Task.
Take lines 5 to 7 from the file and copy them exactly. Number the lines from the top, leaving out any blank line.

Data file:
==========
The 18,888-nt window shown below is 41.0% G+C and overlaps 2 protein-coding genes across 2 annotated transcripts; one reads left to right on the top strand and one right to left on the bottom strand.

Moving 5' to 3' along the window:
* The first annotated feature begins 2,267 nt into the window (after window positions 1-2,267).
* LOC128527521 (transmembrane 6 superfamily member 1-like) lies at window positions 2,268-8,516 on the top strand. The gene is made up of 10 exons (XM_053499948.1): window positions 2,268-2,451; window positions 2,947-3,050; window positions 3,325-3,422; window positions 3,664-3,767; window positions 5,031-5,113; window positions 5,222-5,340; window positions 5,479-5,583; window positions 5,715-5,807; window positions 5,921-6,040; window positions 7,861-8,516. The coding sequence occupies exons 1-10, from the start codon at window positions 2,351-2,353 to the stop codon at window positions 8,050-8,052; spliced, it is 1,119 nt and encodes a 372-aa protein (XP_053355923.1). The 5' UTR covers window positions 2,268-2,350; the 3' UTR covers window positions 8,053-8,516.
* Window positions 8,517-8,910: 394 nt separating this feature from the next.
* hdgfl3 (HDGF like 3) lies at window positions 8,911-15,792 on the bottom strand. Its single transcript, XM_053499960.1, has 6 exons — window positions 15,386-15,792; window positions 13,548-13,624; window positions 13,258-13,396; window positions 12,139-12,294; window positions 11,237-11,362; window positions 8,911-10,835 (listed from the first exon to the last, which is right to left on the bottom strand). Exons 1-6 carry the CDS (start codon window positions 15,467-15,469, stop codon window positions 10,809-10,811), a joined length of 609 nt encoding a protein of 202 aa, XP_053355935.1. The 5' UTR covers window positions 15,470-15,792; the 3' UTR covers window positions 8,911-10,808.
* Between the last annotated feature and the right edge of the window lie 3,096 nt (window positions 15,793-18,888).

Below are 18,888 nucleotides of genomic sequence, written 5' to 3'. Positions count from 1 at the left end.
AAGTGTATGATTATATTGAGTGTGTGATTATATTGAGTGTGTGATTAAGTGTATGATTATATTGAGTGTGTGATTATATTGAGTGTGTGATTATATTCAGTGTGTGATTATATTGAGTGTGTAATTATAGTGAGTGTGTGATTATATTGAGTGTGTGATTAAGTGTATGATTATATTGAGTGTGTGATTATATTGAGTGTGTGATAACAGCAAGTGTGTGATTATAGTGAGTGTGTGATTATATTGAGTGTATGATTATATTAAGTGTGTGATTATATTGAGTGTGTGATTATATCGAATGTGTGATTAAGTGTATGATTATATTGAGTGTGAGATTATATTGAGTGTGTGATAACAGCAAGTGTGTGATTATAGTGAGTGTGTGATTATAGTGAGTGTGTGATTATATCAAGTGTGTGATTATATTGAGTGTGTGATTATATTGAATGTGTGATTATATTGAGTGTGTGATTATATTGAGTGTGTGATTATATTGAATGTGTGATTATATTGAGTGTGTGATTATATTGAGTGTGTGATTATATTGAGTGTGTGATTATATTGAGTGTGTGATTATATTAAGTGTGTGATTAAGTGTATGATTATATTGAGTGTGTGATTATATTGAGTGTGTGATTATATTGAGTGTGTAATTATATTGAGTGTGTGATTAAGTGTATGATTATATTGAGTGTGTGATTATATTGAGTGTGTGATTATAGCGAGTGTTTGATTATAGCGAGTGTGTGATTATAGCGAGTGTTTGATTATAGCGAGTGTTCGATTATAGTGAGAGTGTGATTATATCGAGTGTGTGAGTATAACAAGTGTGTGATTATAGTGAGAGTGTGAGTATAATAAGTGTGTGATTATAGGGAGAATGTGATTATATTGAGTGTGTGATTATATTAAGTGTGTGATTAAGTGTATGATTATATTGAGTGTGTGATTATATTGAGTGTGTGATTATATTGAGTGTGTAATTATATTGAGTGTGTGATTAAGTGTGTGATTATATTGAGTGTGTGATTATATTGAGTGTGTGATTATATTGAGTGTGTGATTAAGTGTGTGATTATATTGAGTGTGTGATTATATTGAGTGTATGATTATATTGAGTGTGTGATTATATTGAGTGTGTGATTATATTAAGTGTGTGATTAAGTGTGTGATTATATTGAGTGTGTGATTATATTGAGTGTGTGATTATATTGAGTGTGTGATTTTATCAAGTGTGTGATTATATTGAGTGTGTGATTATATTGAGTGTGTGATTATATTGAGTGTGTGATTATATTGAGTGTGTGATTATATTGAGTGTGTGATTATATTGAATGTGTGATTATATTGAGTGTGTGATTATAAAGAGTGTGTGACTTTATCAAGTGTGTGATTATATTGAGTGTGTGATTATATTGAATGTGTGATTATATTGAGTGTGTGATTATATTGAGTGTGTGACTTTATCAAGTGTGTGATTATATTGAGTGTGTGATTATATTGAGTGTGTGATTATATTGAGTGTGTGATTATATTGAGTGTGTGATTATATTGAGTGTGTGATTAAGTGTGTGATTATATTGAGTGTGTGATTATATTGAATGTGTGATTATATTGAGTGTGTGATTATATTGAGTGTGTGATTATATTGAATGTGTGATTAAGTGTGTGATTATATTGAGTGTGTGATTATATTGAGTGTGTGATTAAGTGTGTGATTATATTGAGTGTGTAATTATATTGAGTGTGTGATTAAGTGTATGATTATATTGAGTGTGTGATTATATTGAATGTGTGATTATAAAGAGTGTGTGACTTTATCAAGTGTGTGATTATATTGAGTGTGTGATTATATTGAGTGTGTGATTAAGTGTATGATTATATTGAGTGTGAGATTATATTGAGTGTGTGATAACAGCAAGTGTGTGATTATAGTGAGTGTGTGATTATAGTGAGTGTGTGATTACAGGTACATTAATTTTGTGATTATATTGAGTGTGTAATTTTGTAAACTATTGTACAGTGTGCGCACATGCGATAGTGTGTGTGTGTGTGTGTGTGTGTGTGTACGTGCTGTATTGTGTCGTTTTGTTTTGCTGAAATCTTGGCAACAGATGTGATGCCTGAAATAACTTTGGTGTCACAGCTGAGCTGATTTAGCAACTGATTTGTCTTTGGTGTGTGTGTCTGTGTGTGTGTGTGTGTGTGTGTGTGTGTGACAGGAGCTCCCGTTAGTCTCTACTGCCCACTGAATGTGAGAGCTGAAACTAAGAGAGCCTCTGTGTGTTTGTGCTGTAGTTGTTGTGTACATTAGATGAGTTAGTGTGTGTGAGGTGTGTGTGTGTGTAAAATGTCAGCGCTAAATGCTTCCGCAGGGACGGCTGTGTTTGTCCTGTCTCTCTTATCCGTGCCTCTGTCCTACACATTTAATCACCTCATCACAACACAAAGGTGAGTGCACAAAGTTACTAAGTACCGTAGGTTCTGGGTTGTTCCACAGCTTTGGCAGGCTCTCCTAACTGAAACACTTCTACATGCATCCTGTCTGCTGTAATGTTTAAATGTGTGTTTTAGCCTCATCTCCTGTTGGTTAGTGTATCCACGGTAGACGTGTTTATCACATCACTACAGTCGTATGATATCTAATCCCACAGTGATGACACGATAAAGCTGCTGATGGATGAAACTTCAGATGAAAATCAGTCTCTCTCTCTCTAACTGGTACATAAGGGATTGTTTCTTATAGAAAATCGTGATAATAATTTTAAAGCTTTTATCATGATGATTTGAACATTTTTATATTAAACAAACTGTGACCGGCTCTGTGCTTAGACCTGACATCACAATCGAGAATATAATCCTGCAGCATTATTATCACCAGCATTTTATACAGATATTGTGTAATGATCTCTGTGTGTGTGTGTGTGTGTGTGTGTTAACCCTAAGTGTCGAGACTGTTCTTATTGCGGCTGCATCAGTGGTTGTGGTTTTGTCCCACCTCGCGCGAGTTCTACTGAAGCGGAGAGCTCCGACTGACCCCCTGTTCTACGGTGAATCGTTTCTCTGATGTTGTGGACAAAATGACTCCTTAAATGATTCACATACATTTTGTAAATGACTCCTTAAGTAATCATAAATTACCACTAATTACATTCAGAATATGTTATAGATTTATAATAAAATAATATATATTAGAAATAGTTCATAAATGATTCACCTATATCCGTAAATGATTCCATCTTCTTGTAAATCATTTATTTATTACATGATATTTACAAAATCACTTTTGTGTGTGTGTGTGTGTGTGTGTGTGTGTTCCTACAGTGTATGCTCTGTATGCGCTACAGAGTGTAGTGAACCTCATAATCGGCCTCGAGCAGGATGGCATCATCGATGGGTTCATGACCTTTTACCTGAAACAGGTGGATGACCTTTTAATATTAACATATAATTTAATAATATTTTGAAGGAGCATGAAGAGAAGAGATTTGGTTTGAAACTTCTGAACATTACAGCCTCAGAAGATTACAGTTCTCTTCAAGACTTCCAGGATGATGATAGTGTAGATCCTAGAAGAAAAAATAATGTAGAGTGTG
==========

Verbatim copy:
* Window positions 8,517-8,910: 394 nt separating this feature from the next.
* hdgfl3 (HDGF like 3) lies at window positions 8,911-15,792 on the bottom strand. Its single transcript, XM_053499960.1, has 6 exons — window positions 15,386-15,792; window positions 13,548-13,624; window positions 13,258-13,396; window positions 12,139-12,294; window positions 11,237-11,362; window positions 8,911-10,835 (listed from the first exon to the last, which is right to left on the bottom strand). Exons 1-6 carry the CDS (start codon window positions 15,467-15,469, stop codon window positions 10,809-10,811), a joined length of 609 nt encoding a protein of 202 aa, XP_053355935.1. The 5' UTR covers window positions 15,470-15,792; the 3' UTR covers window positions 8,911-10,808.
* Between the last annotated feature and the right edge of the window lie 3,096 nt (window positions 15,793-18,888).